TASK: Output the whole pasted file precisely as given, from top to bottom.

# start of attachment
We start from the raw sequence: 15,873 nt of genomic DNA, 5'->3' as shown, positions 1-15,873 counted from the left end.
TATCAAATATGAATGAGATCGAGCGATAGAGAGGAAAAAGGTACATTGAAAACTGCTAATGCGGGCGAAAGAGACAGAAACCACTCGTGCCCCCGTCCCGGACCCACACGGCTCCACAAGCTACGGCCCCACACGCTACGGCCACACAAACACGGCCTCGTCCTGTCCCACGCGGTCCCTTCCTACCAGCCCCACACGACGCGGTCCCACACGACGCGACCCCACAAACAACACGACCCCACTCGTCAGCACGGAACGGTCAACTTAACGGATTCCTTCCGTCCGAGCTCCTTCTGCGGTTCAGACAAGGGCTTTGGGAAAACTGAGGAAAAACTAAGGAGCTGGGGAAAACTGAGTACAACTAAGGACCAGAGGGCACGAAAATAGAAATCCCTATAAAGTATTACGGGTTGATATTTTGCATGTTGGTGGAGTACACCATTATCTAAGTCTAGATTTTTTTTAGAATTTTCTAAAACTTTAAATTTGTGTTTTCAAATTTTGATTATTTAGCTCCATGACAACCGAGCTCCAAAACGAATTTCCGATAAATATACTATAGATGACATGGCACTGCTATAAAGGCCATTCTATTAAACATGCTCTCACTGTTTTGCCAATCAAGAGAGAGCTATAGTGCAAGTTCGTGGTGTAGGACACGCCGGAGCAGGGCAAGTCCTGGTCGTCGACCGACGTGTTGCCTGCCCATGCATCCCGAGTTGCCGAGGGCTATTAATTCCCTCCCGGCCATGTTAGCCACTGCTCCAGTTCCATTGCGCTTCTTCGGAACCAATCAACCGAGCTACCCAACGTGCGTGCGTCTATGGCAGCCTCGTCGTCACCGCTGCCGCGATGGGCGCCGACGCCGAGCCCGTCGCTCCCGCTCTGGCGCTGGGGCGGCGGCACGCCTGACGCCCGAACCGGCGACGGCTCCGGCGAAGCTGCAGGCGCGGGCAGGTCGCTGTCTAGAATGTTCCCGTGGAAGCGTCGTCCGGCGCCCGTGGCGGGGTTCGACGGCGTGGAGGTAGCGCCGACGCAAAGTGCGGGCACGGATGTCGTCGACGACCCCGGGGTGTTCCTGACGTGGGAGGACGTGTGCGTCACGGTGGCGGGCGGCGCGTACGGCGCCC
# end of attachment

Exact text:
We start from the raw sequence: 15,873 nt of genomic DNA, 5'->3' as shown, positions 1-15,873 counted from the left end.
TATCAAATATGAATGAGATCGAGCGATAGAGAGGAAAAAGGTACATTGAAAACTGCTAATGCGGGCGAAAGAGACAGAAACCACTCGTGCCCCCGTCCCGGACCCACACGGCTCCACAAGCTACGGCCCCACACGCTACGGCCACACAAACACGGCCTCGTCCTGTCCCACGCGGTCCCTTCCTACCAGCCCCACACGACGCGGTCCCACACGACGCGACCCCACAAACAACACGACCCCACTCGTCAGCACGGAACGGTCAACTTAACGGATTCCTTCCGTCCGAGCTCCTTCTGCGGTTCAGACAAGGGCTTTGGGAAAACTGAGGAAAAACTAAGGAGCTGGGGAAAACTGAGTACAACTAAGGACCAGAGGGCACGAAAATAGAAATCCCTATAAAGTATTACGGGTTGATATTTTGCATGTTGGTGGAGTACACCATTATCTAAGTCTAGATTTTTTTTAGAATTTTCTAAAACTTTAAATTTGTGTTTTCAAATTTTGATTATTTAGCTCCATGACAACCGAGCTCCAAAACGAATTTCCGATAAATATACTATAGATGACATGGCACTGCTATAAAGGCCATTCTATTAAACATGCTCTCACTGTTTTGCCAATCAAGAGAGAGCTATAGTGCAAGTTCGTGGTGTAGGACACGCCGGAGCAGGGCAAGTCCTGGTCGTCGACCGACGTGTTGCCTGCCCATGCATCCCGAGTTGCCGAGGGCTATTAATTCCCTCCCGGCCATGTTAGCCACTGCTCCAGTTCCATTGCGCTTCTTCGGAACCAATCAACCGAGCTACCCAACGTGCGTGCGTCTATGGCAGCCTCGTCGTCACCGCTGCCGCGATGGGCGCCGACGCCGAGCCCGTCGCTCCCGCTCTGGCGCTGGGGCGGCGGCACGCCTGACGCCCGAACCGGCGACGGCTCCGGCGAAGCTGCAGGCGCGGGCAGGTCGCTGTCTAGAATGTTCCCGTGGAAGCGTCGTCCGGCGCCCGTGGCGGGGTTCGACGGCGTGGAGGTAGCGCCGACGCAAAGTGCGGGCACGGATGTCGTCGACGACCCCGGGGTGTTCCTGACGTGGGAGGACGTGTGCGTCACGGTGGCGGGCGGCGCGTACGGCGCCC